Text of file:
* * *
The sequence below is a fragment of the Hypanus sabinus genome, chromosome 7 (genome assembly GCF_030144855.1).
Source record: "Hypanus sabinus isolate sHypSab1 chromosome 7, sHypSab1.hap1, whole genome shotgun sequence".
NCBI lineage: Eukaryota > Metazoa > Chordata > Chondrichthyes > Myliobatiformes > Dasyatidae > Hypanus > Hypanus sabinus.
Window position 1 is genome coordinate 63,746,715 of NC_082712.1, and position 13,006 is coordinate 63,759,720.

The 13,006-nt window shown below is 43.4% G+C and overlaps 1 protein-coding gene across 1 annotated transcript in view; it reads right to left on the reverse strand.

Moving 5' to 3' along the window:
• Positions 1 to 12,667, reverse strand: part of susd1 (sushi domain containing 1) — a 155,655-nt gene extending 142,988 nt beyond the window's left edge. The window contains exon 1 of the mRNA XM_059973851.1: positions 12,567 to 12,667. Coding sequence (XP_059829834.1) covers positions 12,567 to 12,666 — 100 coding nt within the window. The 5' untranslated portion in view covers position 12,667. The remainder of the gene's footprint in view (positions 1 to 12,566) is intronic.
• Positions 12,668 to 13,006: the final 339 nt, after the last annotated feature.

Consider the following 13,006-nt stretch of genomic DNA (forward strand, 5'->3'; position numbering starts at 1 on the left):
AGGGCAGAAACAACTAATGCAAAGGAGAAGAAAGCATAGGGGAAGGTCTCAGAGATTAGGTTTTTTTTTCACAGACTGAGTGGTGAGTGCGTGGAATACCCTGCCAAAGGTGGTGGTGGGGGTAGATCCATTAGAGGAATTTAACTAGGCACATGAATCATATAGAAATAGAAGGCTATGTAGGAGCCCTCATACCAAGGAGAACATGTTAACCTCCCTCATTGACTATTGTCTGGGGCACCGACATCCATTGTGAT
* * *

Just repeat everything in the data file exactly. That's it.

The sequence below is a fragment of the Hypanus sabinus genome, chromosome 7 (genome assembly GCF_030144855.1).
Source record: "Hypanus sabinus isolate sHypSab1 chromosome 7, sHypSab1.hap1, whole genome shotgun sequence".
NCBI lineage: Eukaryota > Metazoa > Chordata > Chondrichthyes > Myliobatiformes > Dasyatidae > Hypanus > Hypanus sabinus.
Window position 1 is genome coordinate 63,746,715 of NC_082712.1, and position 13,006 is coordinate 63,759,720.

The 13,006-nt window shown below is 43.4% G+C and overlaps 1 protein-coding gene across 1 annotated transcript in view; it reads right to left on the reverse strand.

Moving 5' to 3' along the window:
• Positions 1 to 12,667, reverse strand: part of susd1 (sushi domain containing 1) — a 155,655-nt gene extending 142,988 nt beyond the window's left edge. The window contains exon 1 of the mRNA XM_059973851.1: positions 12,567 to 12,667. Coding sequence (XP_059829834.1) covers positions 12,567 to 12,666 — 100 coding nt within the window. The 5' untranslated portion in view covers position 12,667. The remainder of the gene's footprint in view (positions 1 to 12,566) is intronic.
• Positions 12,668 to 13,006: the final 339 nt, after the last annotated feature.

Consider the following 13,006-nt stretch of genomic DNA (forward strand, 5'->3'; position numbering starts at 1 on the left):
AGGGCAGAAACAACTAATGCAAAGGAGAAGAAAGCATAGGGGAAGGTCTCAGAGATTAGGTTTTTTTTTCACAGACTGAGTGGTGAGTGCGTGGAATACCCTGCCAAAGGTGGTGGTGGGGGTAGATCCATTAGAGGAATTTAACTAGGCACATGAATCATATAGAAATAGAAGGCTATGTAGGAGCCCTCATACCAAGGAGAACATGTTAACCTCCCTCATTGACTATTGTCTGGGGCACCGACATCCATTGTGAT